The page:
South Africa: Party registration
Updated July 2006
The right of South Africans to form political parties is enshrined in the Bill of Rights of the Constitution (1996, Article 19.1.), which provides that, "Every citizen is free to make political choices", which includes the rights to create political parties, to take part in party activities and recruit members and to campaign for a political party or cause. Consequently, political party formation is rather free and uncircumscribed (Lodge & Scheideggar 2005, 7). Parties are, however, required to register with the Independent Electoral Commission in order to participate in public elections (Electoral Act 1998, 26), and some constraints (noted below) have been placed on registration.
In terms of the Electoral Commission Act of 1996, Section 1, a party is defined as "any registered party, and includes any organisation or movement of a political nature which publicly supports or opposes the policy, candidates or cause of any registered party, or which propagates non-participation in any election". One of the functions of the Electoral Commission is to "compile and maintain a register of parties" (Electoral Commission Act 1996, 5(f)). The Electoral Commission is empowered to make regulations regarding the registration of parties in terms of the Act (Electoral Commission Act 1996, 23(c)). The Act lays out the registration process in broad parameters only, so, in terms of this provision of the Act, the Electoral Commission has issued regulations to flesh out the details of the registration process, the Regulations for the Registration of Political Parties 2004 ("Regulations 2004").
Responsibility for the administration of the registration process is vested with the chief electoral officer (Electoral Commission Act 1996, 15(1)), to whom applications for registration are made. On the prescribed form a party wishing to apply for registration must submit its name, abbreviation, a distinguishing emblem in colour and its constitution (Electoral Commission Act 1996, 15(2)). In terms of the Regulations (2004, Annexure 1) the name may not be more than 60 letters long and the abbreviation may not have more than eight letters. A party that is not already represented at some elective level of government (national, provincial or local) is required to furnish the party's deed of foundation, a registration fee of R500 (or R200 for parties contesting only municipal elections) and proof of publication in the Gazette of a notice of application (Electoral Commission Act 1996, 15(3); Regulations 2004, 3, 4).
Once a party has been registered, a certificate of registration is issued by the chief electoral officer and the registration is published in the Gazette (Electoral Commission Act 1996, 15(5)). Parties that are not represented in a legislative body must renew their registration before 31 December every year (Electoral Commission Act 1996, 15(6); Regulations 2004, 10). The chief electoral officer must be notified of any changes to the registration details of a party within 30 days of the change (Regulations 2004, 9).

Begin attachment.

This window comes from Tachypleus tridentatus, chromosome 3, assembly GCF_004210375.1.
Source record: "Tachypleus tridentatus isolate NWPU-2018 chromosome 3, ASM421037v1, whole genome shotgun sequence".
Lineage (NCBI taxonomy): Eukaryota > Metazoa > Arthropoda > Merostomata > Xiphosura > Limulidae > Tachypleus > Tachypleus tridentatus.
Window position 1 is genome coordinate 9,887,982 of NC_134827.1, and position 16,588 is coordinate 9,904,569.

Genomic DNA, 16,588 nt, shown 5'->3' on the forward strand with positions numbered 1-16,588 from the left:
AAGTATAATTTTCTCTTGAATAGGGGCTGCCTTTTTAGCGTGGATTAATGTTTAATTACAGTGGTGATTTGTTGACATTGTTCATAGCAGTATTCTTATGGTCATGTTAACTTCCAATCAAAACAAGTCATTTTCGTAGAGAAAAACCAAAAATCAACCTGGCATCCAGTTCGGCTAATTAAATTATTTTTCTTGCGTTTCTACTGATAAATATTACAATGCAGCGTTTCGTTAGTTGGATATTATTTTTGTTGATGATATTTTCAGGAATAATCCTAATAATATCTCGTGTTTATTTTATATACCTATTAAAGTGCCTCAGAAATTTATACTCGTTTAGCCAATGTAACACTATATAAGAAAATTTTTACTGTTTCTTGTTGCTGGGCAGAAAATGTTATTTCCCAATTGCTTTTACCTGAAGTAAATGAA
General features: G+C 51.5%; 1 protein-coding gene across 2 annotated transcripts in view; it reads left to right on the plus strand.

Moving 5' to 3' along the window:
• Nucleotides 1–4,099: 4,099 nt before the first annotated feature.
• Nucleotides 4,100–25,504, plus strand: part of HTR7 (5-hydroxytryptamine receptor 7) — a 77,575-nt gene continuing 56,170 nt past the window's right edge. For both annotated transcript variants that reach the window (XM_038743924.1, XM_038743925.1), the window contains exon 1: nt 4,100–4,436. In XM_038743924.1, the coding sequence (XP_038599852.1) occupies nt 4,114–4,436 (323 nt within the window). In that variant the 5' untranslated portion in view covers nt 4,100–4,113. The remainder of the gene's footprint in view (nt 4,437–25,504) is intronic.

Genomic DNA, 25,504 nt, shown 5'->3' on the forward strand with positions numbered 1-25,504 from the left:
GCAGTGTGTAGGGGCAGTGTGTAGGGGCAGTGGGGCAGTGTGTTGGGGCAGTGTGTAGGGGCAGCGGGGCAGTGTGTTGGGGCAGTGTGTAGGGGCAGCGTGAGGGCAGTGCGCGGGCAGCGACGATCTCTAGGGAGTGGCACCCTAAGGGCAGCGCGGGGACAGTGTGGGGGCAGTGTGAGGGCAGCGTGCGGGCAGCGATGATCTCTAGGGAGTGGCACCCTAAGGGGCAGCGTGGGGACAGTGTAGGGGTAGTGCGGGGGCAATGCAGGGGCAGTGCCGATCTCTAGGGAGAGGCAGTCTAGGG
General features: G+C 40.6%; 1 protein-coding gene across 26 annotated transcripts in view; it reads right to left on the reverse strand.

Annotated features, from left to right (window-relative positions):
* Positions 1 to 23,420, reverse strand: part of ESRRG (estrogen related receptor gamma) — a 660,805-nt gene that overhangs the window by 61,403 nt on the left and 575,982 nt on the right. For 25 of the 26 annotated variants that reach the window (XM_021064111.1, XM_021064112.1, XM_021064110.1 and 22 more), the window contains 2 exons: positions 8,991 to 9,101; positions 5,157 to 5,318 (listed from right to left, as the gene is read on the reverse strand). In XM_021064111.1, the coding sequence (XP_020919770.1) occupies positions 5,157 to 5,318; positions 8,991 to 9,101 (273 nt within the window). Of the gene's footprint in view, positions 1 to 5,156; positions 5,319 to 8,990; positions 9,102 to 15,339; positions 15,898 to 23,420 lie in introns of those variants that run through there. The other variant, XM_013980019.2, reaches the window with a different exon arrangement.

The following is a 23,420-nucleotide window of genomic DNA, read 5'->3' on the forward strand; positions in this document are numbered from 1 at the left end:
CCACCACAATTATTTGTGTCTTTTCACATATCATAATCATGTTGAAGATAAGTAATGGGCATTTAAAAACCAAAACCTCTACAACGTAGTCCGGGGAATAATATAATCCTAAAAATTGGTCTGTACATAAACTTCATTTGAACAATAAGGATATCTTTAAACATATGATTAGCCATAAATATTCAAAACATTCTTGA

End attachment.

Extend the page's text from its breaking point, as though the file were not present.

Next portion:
Refusal of registration, appeals and deregistration
The chief electoral officer may not register a party if its name, abbreviation or emblem resembles that of another party sufficiently to deceive or confuse voters, or incites violence or hatred, or causes offence on the grounds of race, gender, sex, ethnicity, colour, sexual orientation, age disability, religion, conscience, belief, culture or language (Electoral Commission Act 1996, 16(1)). There are no prescriptions prohibiting the formation of political parties based on ethnicity, religion, regionalism, tribalism or advocacy of succession from the republic, probably because such prohibitions would violate the freedom to form political parties established by the Bill of Rights (Constitution 1996, Article 19.1.).
Appeals against decisions by the chief electoral officer to register or not register a party may be made to the IEC within 30 days of notification of the decision (Electoral Commission Act 1996, 16(2)).
The registration of a party may be cancelled if the IEC, after notification of the party and an inquiry, has determined that the party concerned no longer functions or does not intend to participate in an election or if the party notifies the IEC that it has dissolved or will dissolve on a particular date (Electoral Commission Act 1996, 17).
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